In 1979, Theary and her surviving extended family members were able to successfully cross the Thai border at another location and arrive at a refugee camp. After a year, they were accepted as refugees in the United States. Theary went on to graduate from Georgetown University in 1995, from the University of Michigan Law School in 2000, and is a member of the bar in New York State.

In 2005, Theary published a memoir titled, Daughter of the Killing Fields, incorporating historical sources, her own childhood memories and feelings, as well as the recollections of her family and others. As a young refugee in the United States, Theary became a Christian, and she attributes her sense of social obligation--of a need to give back--to her Cambodian past, combined with her Christian faith. As a law student and a lawyer Theary had gone back to Cambodia several times as a volunteer to assist with various human rights projects. In 2004, she moved to Cambodia permanently, with the initial intention of working on labor issues.  But eventually the scope of her attention shifted and expanded to seeking justice for the survivors of the Khmer Rouge.  She has been an influential public figure in the efforts to bring the former leaders of the Khmer Rouge to trial.  Moreover, Theary frequently writes and speaks about what is needed for the Cambodian nation to recover from that evil regime. She has published articles regularly in Cambodia Daily, the Phnom Penh Post, and Ki-Media, She is also the co-host of a Cambodian T.V. show called, Youth Leadership Challenge.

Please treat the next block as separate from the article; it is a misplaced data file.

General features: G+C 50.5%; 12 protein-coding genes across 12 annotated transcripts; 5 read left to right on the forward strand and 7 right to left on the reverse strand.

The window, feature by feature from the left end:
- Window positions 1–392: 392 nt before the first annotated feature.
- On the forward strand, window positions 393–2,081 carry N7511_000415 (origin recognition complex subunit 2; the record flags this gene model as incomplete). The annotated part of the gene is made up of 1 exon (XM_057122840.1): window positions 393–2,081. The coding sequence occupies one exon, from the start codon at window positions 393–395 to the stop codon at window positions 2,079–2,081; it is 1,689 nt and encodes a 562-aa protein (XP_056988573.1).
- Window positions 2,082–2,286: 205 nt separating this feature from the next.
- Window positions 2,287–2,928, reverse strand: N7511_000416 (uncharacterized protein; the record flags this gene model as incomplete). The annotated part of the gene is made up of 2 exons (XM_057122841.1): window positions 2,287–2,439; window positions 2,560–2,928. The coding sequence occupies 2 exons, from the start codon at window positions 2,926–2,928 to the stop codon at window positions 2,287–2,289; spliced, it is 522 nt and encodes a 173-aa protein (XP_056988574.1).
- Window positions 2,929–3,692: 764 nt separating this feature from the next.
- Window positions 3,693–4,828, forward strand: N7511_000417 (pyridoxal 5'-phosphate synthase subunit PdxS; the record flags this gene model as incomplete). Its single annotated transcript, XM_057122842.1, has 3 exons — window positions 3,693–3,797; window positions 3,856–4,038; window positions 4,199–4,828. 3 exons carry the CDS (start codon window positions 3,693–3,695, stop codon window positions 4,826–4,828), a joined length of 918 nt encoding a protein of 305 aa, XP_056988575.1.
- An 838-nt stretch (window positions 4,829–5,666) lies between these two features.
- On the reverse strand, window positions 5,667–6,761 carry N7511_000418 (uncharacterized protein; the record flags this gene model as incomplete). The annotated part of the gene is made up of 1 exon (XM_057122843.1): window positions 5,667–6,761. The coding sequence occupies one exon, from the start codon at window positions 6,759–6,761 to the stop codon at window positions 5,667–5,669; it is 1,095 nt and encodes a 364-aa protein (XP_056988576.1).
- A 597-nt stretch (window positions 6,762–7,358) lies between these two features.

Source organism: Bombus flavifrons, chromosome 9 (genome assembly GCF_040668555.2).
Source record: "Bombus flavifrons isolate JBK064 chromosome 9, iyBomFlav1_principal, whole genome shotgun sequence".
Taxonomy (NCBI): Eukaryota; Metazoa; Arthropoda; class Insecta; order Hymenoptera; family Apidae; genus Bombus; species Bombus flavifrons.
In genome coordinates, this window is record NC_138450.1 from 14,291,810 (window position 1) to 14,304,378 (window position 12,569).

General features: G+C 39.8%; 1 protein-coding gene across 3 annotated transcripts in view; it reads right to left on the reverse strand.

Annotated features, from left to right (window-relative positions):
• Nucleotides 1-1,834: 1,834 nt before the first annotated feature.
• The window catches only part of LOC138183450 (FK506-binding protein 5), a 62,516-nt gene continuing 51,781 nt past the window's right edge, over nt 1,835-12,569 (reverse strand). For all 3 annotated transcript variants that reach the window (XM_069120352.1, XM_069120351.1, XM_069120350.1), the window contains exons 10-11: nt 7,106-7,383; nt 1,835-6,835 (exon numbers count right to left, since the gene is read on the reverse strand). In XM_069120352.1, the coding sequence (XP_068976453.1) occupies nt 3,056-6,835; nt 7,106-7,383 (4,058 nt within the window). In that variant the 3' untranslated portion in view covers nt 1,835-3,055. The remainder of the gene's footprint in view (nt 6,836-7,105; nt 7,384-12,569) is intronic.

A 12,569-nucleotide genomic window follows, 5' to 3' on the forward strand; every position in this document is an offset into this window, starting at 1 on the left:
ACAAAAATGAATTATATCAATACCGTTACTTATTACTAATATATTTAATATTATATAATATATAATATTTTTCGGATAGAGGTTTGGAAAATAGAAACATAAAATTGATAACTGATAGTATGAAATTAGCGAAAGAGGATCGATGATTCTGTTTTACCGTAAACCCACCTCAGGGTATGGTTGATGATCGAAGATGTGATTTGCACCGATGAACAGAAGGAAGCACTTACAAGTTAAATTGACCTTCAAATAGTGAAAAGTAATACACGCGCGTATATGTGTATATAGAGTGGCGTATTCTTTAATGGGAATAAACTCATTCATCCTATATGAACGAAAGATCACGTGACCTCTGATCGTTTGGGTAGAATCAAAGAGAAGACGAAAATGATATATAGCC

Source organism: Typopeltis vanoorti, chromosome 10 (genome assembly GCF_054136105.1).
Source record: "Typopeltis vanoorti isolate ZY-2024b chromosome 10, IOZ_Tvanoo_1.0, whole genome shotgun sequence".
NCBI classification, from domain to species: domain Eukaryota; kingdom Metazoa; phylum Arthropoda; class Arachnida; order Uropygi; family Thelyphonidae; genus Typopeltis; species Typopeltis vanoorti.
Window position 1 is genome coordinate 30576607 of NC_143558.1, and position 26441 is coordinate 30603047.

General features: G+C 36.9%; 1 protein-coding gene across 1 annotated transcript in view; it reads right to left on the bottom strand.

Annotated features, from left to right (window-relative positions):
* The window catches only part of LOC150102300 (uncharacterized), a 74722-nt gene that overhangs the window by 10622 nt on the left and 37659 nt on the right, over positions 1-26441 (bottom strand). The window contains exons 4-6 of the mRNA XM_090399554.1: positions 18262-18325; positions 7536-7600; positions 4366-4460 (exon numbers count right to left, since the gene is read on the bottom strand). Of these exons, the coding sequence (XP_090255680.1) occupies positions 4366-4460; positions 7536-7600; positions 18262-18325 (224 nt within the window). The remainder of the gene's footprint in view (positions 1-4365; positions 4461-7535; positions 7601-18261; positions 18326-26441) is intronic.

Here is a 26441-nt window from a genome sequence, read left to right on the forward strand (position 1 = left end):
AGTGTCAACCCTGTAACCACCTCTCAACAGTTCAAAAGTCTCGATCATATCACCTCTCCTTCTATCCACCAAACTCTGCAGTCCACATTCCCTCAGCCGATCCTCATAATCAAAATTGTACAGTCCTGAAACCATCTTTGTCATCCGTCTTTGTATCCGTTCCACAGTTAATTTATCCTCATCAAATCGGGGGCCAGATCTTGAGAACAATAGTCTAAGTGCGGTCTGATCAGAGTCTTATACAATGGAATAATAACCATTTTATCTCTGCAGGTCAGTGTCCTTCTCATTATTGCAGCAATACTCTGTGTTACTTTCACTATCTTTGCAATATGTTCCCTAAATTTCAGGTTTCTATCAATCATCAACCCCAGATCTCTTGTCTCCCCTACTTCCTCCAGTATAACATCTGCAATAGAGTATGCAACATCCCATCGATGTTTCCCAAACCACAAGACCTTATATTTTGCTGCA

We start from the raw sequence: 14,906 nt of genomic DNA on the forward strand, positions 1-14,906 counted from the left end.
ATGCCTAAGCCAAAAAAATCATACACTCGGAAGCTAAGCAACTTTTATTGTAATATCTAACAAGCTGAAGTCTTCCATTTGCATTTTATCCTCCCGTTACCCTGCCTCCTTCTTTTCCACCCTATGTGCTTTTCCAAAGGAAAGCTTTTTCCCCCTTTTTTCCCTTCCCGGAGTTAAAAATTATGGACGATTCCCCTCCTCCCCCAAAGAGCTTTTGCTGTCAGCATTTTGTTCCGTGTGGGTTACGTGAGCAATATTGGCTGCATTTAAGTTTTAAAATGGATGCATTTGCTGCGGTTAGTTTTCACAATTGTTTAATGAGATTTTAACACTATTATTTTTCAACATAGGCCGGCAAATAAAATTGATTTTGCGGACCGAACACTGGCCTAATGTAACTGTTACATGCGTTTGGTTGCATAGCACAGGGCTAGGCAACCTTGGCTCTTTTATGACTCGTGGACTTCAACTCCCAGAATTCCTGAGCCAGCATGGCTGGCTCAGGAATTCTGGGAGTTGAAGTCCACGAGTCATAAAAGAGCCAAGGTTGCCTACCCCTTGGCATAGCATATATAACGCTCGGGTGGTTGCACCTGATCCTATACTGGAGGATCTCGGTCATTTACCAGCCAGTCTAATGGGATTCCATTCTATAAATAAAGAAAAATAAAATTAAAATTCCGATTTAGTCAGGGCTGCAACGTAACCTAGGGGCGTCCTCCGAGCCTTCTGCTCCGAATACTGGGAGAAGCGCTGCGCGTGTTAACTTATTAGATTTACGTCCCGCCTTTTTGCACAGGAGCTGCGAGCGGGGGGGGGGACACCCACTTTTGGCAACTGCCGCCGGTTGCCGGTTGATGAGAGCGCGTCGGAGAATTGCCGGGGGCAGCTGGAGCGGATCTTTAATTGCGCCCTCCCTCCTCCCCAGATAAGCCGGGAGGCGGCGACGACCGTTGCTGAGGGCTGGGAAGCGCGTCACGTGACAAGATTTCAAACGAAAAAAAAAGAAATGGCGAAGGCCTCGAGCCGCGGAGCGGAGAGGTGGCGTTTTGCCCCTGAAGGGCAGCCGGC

After the Khmer Rouge had killed her parents her parents, Theary became the beneficiary of the unconditional love of her extended family of grandmother, aunts, uncles, cousins, and her four brothers. After many years of healing of healing in the U.S., she was able to emerge from the experience with her humanity and her emotional health intact. Unfortunately that has not been the case for numerous other survivors. The Khmer Rouge years have scarred the psyche of millions of Cambodians and left them with a legacy of domestic violence, post-traumatic stress disorder, hyper-vigilance, and social dysfunction that permeates their society.